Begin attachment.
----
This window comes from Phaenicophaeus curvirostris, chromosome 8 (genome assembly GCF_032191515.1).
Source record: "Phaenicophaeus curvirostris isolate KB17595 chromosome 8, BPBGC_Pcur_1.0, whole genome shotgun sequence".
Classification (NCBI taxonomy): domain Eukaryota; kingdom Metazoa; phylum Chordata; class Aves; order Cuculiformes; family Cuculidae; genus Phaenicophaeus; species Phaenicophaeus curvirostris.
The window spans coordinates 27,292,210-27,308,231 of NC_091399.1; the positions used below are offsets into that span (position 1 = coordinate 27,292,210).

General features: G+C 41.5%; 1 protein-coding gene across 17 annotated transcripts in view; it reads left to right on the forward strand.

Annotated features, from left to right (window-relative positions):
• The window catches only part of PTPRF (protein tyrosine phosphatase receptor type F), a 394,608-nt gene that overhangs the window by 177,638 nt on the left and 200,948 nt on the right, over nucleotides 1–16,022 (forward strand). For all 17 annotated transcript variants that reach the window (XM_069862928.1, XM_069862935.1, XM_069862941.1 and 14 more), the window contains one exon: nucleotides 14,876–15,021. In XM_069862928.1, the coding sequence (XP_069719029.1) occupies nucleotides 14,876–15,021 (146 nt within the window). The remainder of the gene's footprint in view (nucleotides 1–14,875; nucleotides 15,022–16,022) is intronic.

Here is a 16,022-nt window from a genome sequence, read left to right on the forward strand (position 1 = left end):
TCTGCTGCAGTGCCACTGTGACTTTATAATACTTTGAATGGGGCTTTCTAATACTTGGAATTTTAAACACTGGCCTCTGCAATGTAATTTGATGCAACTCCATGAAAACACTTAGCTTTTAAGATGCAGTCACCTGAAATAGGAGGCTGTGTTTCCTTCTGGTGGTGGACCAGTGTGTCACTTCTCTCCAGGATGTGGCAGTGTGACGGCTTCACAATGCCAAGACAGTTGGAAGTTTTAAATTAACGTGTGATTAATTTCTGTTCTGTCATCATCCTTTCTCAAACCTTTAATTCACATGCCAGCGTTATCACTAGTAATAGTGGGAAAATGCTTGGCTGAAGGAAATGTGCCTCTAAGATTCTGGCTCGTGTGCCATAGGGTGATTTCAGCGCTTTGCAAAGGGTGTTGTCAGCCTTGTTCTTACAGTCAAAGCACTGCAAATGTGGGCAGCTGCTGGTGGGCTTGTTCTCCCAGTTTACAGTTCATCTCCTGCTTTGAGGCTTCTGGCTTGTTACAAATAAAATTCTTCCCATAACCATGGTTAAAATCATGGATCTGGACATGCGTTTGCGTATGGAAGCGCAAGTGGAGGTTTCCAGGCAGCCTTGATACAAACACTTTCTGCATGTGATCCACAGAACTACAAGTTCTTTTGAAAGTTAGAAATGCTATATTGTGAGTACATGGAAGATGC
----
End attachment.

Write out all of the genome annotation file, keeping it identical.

This window comes from Phaenicophaeus curvirostris, chromosome 8 (genome assembly GCF_032191515.1).
Source record: "Phaenicophaeus curvirostris isolate KB17595 chromosome 8, BPBGC_Pcur_1.0, whole genome shotgun sequence".
Classification (NCBI taxonomy): domain Eukaryota; kingdom Metazoa; phylum Chordata; class Aves; order Cuculiformes; family Cuculidae; genus Phaenicophaeus; species Phaenicophaeus curvirostris.
The window spans coordinates 27,292,210-27,308,231 of NC_091399.1; the positions used below are offsets into that span (position 1 = coordinate 27,292,210).

General features: G+C 41.5%; 1 protein-coding gene across 17 annotated transcripts in view; it reads left to right on the forward strand.

Annotated features, from left to right (window-relative positions):
• The window catches only part of PTPRF (protein tyrosine phosphatase receptor type F), a 394,608-nt gene that overhangs the window by 177,638 nt on the left and 200,948 nt on the right, over nucleotides 1–16,022 (forward strand). For all 17 annotated transcript variants that reach the window (XM_069862928.1, XM_069862935.1, XM_069862941.1 and 14 more), the window contains one exon: nucleotides 14,876–15,021. In XM_069862928.1, the coding sequence (XP_069719029.1) occupies nucleotides 14,876–15,021 (146 nt within the window). The remainder of the gene's footprint in view (nucleotides 1–14,875; nucleotides 15,022–16,022) is intronic.

Here is a 16,022-nt window from a genome sequence, read left to right on the forward strand (position 1 = left end):
TCTGCTGCAGTGCCACTGTGACTTTATAATACTTTGAATGGGGCTTTCTAATACTTGGAATTTTAAACACTGGCCTCTGCAATGTAATTTGATGCAACTCCATGAAAACACTTAGCTTTTAAGATGCAGTCACCTGAAATAGGAGGCTGTGTTTCCTTCTGGTGGTGGACCAGTGTGTCACTTCTCTCCAGGATGTGGCAGTGTGACGGCTTCACAATGCCAAGACAGTTGGAAGTTTTAAATTAACGTGTGATTAATTTCTGTTCTGTCATCATCCTTTCTCAAACCTTTAATTCACATGCCAGCGTTATCACTAGTAATAGTGGGAAAATGCTTGGCTGAAGGAAATGTGCCTCTAAGATTCTGGCTCGTGTGCCATAGGGTGATTTCAGCGCTTTGCAAAGGGTGTTGTCAGCCTTGTTCTTACAGTCAAAGCACTGCAAATGTGGGCAGCTGCTGGTGGGCTTGTTCTCCCAGTTTACAGTTCATCTCCTGCTTTGAGGCTTCTGGCTTGTTACAAATAAAATTCTTCCCATAACCATGGTTAAAATCATGGATCTGGACATGCGTTTGCGTATGGAAGCGCAAGTGGAGGTTTCCAGGCAGCCTTGATACAAACACTTTCTGCATGTGATCCACAGAACTACAAGTTCTTTTGAAAGTTAGAAATGCTATATTGTGAGTACATGGAAGATGC